After buying the old Las Vegas Mob Experience out of bankruptcy for $2.1 million, investor John Vipulis turned to exhibition industry expert Tom Zaller for some consulting help in turning it around.
Renamed Mob Attraction Las Vegas, the destination at the Tropicana resort reopened its interactive component and unveiled a few other changes last week. The interactive element had been idle since its audio-visual equipment was repossessed last fall.
Zaller, CEO of Imagine Exhibitions Inc., is a veteran producer and creator in the entertainment and exhibition industry. He’s best known for working with the "Titanic" and "Bodies" exhibitions that have been displayed in Las Vegas and around the world as well as his leadership in creating The ArtScience Museum at Marina Bay Sands resort in Singapore.
We talked to Zaller about the changes at Mob Attraction Las Vegas and how it would stack up against the newly opened Mob Museum in downtown Las Vegas.
What was your take on the Mob Attraction when you first saw it last year?
Exhibitions are a form of entertainment, using authentic objects to tell a story.
I saw they spent some money here. This is an impressive place. It’s fun for families, for grandparents and grandkids coming together and telling stories.
You have the fun and interactivity and the celebrity component. You also have the objects supporting it to give it the authenticity and that human connection to these people (historic mob figures) that makes it real.
Is this a good location for the Mob Attraction, and how does the location compare to the Mob Museum’s downtown location?
It’s a fantastic location in the Tropicana. We’re on one of the busiest corners in Las Vegas.
We’re on the Las Vegas Strip — we’re within a 10-minute walk of 15,000 or 20,000 or 30,000 hotel rooms, whatever it is.
A lot of people who come to Las Vegas, they think this is downtown Las Vegas. They’re telling people on the phone back home, "I'm at the MGM or the Tropicana right downtown."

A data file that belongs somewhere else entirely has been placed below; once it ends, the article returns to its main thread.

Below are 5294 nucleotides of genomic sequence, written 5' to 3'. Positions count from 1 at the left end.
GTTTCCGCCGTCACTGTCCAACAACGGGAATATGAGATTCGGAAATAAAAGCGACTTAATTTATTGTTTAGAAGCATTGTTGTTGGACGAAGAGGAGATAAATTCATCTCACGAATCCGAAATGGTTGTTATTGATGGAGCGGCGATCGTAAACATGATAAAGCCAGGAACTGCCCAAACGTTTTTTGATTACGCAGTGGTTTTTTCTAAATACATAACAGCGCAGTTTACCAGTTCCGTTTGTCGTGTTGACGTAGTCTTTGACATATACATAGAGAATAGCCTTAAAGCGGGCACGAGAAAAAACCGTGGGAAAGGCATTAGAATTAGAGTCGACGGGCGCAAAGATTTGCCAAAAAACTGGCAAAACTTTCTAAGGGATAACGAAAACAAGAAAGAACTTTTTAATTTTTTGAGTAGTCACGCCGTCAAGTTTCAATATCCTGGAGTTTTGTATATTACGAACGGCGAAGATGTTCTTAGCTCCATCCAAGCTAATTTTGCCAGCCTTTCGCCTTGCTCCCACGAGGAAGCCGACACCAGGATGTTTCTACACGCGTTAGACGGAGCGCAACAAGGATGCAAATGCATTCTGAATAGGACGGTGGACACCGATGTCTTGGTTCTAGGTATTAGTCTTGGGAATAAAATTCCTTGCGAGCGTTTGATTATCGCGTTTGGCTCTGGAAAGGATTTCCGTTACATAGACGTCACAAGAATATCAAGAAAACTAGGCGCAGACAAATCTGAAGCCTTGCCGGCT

Does the Attraction compete with the Mob Museum?
We are two different animals. We complement one another. That is the National Museum of Organized Crime & Law Enforcement. It has a different agenda. It’s a much broader story — we’re focused on Las Vegas and the mob’s association with Las Vegas.
I went to see it. I say congratulations to them. They did it right. It is an object-based exhibition, not an attraction.
The Mob Attraction went through a lot of financial turmoil and bankruptcy. What changes have been executed and are planned now that it’s on solid financial ground?
When I first came here I thought this is really fun, but the museum portion was dead. So all we did in the museum is we turned some music on and we put a bar in. So now you can get a drink, be it water, juice or liquor. You can take a little break when the last thing you want to do is read (exhibition descriptions).
If this works, we have more plans to give this kind of a speakeasy kind of a feel.
We also realized we need an event space, and now we’re booking private parties and events.
What about the marketing?
The marketing had been a mess.
Some of the old ads didn’t mean anything. Some were sort of dark, bloody and with bullet holes.
Now we show people smiling and interacting with the characters. We’ve redone the entire campaign.
Are there plans to develop a traveling version of the attraction?
Nobody (in the United States) has an attraction like this. It’s a big commitment. It’s a big spend. You have a lot of staff and salaries. You have to market it.
We have a great relationship with the Tropicana. We don’t plan to go anywhere in Las Vegas, but there are great opportunities elsewhere.